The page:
The TPR-containing domain within Est1 homologs exhibits species-specific roles in telomerase interaction and telomere length homeostasis.
BACKGROUND: The first telomerase-associated protein (Est1) was isolated in yeast due to its essential role in telomere maintenance. The human counterparts EST1A, EST1B, and EST1C perform diverse functions in nonsense-mediated mRNA decay (NMD), telomere length homeostasis, and telomere transcription. Although Est1 and EST1A/B interact with the catalytic subunit of yeast and human telomerase (Est2 and TERT, respectively), the molecular determinants of these interactions have not been elaborated fully. RESULTS: To investigate the functional conservation of the EST1 protein family, we performed protein-protein interaction mapping and structure-function analysis. The domain in hEST1A most conserved between species, containing a TPR (tricotetrapeptide repeat), was sufficient for interaction of hEST1A with multiple fragments of hTERT including the N-terminus. Two mutations within the hTERT N-terminus that perturb in vivo function (NAAIRS(92), NAAIRS(122)) did not affect this protein interaction. ScEst1 hybrids containing the TPR of hEST1A, hEST1B, or hEST1C were expressed in yeast strains lacking EST1, yet they failed to complement senescence. Point mutations within and outside the cognate ScEst1 TPR, chosen to disrupt a putative protein interaction surface, resulted in telomere lengthening or shortening without affecting recruitment to telomeres. CONCLUSIONS: These results identify a domain encompassing the TPR of hEST1A as an hTERT interaction module. The TPR of S. cerevisiae Est1 is required for telomerase-mediated telomere length maintenance in a manner that appears separable from telomere recruitment. Discrete residues in or adjacent to the TPR of Est1 also regulate telomere length homeostasis.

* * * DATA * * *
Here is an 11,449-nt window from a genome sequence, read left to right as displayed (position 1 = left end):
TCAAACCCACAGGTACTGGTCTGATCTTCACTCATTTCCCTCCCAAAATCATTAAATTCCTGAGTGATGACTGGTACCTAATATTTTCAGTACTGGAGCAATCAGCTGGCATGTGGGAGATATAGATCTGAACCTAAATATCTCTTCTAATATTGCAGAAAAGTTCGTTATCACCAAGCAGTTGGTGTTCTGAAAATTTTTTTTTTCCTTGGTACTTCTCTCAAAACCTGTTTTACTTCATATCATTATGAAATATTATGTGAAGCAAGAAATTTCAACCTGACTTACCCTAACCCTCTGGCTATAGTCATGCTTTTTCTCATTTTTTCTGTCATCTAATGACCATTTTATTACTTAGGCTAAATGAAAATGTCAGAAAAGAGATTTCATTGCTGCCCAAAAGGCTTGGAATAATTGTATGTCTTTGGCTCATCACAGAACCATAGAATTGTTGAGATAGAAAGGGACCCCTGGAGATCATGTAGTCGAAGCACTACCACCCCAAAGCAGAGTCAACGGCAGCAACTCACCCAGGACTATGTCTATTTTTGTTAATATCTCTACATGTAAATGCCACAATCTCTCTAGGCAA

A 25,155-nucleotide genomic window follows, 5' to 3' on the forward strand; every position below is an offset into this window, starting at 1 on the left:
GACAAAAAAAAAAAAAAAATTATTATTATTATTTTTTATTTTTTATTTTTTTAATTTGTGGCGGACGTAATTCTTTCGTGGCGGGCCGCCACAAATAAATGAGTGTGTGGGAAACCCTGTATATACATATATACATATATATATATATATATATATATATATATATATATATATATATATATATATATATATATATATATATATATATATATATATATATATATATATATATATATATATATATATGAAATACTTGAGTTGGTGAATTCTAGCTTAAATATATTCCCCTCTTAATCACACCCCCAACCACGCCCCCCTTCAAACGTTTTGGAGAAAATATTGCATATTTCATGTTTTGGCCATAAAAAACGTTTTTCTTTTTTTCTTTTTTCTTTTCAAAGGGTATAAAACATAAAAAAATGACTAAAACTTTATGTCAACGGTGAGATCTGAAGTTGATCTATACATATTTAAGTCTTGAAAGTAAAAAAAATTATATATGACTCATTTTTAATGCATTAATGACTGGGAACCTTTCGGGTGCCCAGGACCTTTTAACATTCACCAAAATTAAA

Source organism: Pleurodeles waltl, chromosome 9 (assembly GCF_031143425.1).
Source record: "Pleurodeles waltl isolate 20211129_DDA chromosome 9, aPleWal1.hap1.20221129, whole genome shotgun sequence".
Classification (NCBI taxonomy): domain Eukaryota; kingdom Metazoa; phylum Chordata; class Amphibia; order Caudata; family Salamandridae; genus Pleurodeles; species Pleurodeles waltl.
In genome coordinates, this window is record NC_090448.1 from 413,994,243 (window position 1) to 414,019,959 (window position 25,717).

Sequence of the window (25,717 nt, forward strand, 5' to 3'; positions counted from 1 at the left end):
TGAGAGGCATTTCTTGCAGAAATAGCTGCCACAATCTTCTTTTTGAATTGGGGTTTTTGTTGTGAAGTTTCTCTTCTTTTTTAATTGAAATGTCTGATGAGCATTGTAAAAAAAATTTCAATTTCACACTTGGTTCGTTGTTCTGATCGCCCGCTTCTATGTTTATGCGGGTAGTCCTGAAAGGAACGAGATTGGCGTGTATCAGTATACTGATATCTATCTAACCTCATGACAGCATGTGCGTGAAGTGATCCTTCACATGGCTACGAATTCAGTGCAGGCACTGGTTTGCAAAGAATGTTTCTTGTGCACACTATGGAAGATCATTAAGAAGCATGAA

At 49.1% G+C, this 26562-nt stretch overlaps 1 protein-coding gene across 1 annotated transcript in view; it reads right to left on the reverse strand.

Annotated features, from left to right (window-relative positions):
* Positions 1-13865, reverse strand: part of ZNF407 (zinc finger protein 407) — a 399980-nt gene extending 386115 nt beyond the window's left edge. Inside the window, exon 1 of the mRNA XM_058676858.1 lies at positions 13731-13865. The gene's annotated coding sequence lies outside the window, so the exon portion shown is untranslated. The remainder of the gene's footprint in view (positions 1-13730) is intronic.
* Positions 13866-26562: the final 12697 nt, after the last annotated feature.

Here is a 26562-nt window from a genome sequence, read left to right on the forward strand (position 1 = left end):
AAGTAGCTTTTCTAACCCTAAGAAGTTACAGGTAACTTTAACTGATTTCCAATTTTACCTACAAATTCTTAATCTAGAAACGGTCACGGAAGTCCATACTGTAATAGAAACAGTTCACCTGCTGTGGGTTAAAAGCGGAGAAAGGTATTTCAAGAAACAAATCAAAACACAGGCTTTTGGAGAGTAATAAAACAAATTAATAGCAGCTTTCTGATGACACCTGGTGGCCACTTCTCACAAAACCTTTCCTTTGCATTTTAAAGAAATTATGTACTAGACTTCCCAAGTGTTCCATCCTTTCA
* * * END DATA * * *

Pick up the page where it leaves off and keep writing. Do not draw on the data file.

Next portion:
Pubmed ID: 22011238 RIS Download
Humans | Protein Binding | Protein Structure, Tertiary | Saccharomyces cerevisiae | Saccharomyces cerevisiae Proteins | Species Specificity | Telomerase | Telomere